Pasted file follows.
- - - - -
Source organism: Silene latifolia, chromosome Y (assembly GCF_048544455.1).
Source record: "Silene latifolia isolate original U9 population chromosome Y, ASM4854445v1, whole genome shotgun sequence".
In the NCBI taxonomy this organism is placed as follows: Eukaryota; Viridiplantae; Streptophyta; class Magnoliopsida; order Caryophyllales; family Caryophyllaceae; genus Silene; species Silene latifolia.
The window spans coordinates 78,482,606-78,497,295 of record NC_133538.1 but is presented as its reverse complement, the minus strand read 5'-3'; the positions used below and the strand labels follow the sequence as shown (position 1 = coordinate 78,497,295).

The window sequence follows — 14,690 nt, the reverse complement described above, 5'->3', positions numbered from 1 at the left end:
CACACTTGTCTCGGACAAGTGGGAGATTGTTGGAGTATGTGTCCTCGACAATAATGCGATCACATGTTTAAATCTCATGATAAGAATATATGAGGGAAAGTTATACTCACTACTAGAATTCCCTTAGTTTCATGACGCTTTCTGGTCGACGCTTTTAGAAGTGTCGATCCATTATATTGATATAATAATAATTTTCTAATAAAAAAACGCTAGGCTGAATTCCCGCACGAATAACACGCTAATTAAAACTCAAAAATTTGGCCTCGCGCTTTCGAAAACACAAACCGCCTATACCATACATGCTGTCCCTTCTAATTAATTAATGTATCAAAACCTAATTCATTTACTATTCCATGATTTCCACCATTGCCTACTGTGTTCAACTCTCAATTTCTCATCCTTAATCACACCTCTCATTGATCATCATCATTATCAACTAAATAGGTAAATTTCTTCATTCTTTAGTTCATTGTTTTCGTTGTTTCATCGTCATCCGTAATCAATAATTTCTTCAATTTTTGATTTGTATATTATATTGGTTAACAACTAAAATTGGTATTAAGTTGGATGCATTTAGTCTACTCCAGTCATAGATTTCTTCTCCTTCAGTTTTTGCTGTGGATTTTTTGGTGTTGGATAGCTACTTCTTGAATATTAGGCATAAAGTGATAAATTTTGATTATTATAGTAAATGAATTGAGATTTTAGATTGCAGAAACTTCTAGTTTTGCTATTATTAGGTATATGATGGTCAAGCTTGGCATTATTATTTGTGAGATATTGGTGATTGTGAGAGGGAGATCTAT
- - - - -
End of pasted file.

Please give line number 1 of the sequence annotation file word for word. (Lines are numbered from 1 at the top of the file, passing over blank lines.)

Source organism: Silene latifolia, chromosome Y (assembly GCF_048544455.1).